Boat restaurants, believe it or not, often don’t even have motors.
I made that up, but I’m trying to salvage this situation so you’ll forgive me my fanciful wishes. I thought I was being hired as a waiter for the ‘Salty Salmon’ but apparently the boss walked out five minutes before my first shift and…okay, I can’t explain the part where I got the job as boss. I think I was volunteered, but it all happened so fast. We’re supposed to be having a grand re-opening tonight- there’s a bigwig restaurant critic coming along and everything- but the cooks are lazy, the tables aren’t even set up, there’s no layout and I *think* the fish in the freezer were left on the counter for a least a few hours before someone put them in there. Oh, and I’m now sweating as I search for Melbourne places that do outboard motor repair, because ours is totally shot. The Salty Salmon offers a tour of the bay as part of its meal, or so I’ve heard, but we’re not going anywhere until we get the main motor fixed.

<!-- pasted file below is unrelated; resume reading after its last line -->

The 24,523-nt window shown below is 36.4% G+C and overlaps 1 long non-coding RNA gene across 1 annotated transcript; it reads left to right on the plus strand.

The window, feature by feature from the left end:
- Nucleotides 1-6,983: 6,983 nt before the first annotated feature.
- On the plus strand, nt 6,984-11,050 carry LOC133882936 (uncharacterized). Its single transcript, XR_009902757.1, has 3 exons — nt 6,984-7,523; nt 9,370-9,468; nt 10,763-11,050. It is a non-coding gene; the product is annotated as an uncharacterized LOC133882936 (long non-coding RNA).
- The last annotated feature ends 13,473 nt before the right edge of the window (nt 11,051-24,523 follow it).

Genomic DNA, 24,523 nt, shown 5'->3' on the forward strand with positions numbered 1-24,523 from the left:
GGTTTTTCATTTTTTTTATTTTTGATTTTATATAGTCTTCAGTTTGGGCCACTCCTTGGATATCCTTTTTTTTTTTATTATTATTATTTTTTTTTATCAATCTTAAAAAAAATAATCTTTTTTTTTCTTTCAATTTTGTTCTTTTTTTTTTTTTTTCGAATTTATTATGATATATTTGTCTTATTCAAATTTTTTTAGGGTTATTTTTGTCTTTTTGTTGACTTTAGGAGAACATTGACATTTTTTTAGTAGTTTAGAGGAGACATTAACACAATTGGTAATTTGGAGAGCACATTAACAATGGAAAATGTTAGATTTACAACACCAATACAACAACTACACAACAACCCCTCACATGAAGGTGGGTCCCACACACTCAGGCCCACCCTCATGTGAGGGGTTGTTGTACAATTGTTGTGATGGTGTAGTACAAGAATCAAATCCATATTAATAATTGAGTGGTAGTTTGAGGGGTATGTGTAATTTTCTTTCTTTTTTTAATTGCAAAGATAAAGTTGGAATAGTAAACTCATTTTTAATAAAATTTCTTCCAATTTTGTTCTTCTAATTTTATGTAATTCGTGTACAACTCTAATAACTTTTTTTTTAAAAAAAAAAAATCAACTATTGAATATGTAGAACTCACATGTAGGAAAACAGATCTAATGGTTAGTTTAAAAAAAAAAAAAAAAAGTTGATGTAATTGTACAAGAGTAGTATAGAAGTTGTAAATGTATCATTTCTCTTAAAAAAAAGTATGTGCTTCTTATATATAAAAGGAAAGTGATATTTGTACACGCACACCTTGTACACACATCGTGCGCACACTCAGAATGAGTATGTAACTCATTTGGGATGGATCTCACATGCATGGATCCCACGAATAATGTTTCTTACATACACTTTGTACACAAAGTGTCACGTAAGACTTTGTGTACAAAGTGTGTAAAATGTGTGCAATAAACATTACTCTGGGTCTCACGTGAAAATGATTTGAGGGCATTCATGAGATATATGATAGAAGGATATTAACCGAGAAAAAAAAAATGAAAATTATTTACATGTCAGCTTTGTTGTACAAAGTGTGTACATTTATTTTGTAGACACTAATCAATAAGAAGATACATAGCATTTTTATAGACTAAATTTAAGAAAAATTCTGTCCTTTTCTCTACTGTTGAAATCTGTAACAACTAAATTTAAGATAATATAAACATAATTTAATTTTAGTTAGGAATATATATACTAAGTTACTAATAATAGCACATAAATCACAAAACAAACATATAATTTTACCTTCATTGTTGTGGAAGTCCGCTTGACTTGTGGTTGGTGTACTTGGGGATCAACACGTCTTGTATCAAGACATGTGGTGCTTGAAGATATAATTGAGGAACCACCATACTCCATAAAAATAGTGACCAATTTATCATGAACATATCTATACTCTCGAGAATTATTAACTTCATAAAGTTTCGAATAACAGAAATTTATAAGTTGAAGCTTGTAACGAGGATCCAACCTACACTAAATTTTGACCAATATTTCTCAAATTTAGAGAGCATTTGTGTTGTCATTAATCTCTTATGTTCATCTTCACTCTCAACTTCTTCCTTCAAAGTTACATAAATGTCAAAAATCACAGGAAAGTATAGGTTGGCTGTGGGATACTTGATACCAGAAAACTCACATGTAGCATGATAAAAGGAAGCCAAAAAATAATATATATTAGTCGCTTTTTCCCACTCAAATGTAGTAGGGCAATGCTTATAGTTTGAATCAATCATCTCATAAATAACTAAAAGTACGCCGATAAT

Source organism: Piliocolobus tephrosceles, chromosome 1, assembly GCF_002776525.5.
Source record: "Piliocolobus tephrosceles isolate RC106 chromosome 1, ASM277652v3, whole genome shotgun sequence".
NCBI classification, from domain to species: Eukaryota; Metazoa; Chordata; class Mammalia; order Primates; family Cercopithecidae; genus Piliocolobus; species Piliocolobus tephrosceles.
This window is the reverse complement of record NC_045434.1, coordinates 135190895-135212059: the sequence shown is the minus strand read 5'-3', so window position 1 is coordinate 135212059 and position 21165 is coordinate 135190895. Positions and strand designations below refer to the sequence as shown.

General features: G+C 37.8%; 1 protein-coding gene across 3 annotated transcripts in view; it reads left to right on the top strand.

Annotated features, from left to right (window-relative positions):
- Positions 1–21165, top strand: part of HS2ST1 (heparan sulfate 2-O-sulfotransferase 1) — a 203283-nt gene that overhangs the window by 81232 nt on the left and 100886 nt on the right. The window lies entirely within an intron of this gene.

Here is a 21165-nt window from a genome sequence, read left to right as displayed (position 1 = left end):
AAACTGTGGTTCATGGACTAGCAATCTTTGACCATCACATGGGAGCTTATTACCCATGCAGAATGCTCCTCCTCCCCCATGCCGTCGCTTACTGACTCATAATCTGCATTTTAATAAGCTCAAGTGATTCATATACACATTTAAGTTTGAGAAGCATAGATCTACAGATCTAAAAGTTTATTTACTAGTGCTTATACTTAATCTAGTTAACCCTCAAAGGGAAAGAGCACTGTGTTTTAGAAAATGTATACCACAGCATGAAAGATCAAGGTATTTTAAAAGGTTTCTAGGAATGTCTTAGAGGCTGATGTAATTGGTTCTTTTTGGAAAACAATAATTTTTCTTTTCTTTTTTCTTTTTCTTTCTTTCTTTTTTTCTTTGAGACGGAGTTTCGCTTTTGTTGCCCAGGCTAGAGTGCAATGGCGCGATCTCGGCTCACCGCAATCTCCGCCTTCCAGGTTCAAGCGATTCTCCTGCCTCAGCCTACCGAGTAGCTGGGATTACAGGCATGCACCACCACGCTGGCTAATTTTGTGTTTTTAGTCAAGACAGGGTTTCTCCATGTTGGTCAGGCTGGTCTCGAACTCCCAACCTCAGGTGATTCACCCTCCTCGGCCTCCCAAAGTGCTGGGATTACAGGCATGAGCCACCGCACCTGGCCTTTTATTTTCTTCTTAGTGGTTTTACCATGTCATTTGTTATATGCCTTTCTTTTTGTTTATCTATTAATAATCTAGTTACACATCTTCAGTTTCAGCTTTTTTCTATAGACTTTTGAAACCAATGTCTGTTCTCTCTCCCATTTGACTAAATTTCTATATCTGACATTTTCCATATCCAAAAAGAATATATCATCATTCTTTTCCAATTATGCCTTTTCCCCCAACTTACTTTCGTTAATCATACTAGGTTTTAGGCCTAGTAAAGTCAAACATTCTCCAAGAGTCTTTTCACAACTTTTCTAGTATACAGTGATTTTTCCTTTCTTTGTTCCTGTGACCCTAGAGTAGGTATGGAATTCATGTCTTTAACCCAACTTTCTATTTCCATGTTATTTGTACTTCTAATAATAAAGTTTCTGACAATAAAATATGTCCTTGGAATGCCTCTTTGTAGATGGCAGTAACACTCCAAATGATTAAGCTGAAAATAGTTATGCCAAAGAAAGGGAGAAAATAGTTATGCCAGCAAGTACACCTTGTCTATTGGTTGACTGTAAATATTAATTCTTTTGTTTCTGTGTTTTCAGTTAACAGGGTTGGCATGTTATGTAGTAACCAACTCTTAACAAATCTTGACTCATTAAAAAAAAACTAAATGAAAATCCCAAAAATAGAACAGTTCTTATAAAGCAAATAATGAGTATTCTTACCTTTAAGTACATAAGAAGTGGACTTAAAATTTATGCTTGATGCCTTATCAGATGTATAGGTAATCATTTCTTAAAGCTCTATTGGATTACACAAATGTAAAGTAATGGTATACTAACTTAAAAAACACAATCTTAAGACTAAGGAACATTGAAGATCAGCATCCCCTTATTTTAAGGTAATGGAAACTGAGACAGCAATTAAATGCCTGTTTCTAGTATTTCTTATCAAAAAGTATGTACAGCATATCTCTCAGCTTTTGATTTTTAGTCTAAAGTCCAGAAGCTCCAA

In hindsight this was a bad idea. I’ve never actually run a restaurant before, but I think I just said yes because I’ve always WANTED to. It’s been my dream to run a really quality restaurant, and now I have the chance to take this place and really make something of it. It’s on a boat, too! I do love the sea. But why did it have to be on such an important night? Is this a test to see if I can handle the pressure??
Alright, I’ll take it as that. I can do this…just need to whip the chefs into shape, sort the good fish from the bad, look into Melbourne’s outboard motor servicing options, find someone who can actually sail a boat, take my inhaler, make sure we have enough gas and maybe have a look over the menu so I know exactly what it is we serve. And I’ve got a whole…two hours, wow, golly. Wonderful.